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This room is for the discussion of current events,cultural issues and politics especially in relation to Catholic values.

Saint Thomas More was martyred during the Protestant Reformation for standing firm in the Faith and not recognizing the King of England as the Supreme Head of the Church.
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Nov 25th 2012 new
(Quote) Charles-512043 said: I haven't seen it yet, but from what I understand, the movie is very historically inaccurate. Any piece of w...
(Quote) Charles-512043 said: I haven't seen it yet, but from what I understand, the movie is very historically inaccurate. Any piece of work that portrays Lincoln as a bleeding-heart abolitionist isn't doing history any justice.



In reality, Lincoln was what we would today consider a white supremacist. He spoke out several times stating that he did not believe in the equality of all races, and to the extent that he wanted to abolish slavery at all, it was only as a means to get all African Americans colonized elsewhere so that he could maintain a white America. As late as August 1962, he stated bluntly in a letter that his objective was to stop secession and NOT to end slavery. Here is the exact quote:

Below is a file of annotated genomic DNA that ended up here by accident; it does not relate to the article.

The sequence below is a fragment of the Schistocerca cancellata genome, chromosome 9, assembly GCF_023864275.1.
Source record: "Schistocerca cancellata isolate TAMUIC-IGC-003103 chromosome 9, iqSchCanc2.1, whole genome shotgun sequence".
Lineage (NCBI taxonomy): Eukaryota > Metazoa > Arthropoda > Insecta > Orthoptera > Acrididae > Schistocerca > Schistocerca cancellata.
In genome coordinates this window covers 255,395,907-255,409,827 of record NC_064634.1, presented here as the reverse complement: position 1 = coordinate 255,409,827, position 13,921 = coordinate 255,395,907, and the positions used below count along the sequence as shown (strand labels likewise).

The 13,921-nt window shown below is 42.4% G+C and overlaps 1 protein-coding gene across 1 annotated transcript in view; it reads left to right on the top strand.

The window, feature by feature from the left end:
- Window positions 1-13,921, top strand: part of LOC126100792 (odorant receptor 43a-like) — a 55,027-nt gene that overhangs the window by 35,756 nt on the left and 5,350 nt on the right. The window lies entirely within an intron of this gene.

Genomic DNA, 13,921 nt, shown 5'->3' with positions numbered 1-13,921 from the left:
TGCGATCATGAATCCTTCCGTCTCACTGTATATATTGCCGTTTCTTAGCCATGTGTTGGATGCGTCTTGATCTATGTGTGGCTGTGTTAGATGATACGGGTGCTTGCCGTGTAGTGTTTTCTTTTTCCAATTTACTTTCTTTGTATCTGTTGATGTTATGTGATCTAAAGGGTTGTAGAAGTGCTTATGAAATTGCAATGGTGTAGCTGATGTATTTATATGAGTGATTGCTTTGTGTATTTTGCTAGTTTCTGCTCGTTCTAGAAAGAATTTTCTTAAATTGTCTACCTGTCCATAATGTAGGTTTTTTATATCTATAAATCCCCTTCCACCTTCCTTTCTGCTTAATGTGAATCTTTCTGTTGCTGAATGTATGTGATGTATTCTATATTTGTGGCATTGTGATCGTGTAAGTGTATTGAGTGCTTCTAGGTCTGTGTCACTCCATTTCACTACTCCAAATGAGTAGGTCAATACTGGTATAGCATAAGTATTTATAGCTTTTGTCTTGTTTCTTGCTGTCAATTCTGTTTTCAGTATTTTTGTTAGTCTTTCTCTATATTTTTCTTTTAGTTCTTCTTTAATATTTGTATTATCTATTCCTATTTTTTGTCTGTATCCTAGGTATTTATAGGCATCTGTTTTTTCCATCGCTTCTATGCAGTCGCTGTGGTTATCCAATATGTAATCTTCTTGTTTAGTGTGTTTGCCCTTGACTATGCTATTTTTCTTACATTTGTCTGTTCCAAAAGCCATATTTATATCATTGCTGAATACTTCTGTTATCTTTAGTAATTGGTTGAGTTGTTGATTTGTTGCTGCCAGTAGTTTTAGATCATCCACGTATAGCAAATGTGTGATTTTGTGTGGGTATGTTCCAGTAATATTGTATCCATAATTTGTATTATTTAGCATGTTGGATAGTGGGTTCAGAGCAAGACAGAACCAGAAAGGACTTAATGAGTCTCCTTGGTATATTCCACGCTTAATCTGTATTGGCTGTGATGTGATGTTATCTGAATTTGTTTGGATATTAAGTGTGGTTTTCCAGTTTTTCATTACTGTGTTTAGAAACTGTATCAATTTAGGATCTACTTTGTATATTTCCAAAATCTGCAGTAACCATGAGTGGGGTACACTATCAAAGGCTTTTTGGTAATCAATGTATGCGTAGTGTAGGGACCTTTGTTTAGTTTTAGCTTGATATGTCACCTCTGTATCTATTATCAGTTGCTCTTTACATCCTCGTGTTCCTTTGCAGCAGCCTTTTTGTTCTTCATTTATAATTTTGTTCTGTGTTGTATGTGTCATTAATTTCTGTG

"My paramount object in this struggle is to save the Union, and it is not either to save or destroy slavery. If I could save the Union without freeing any slave, I would do it; and if I could save it by freeing some and leaving others alone I would also do that. What I do about slavery, and the colored race, I do because I believe it helps to save the Union."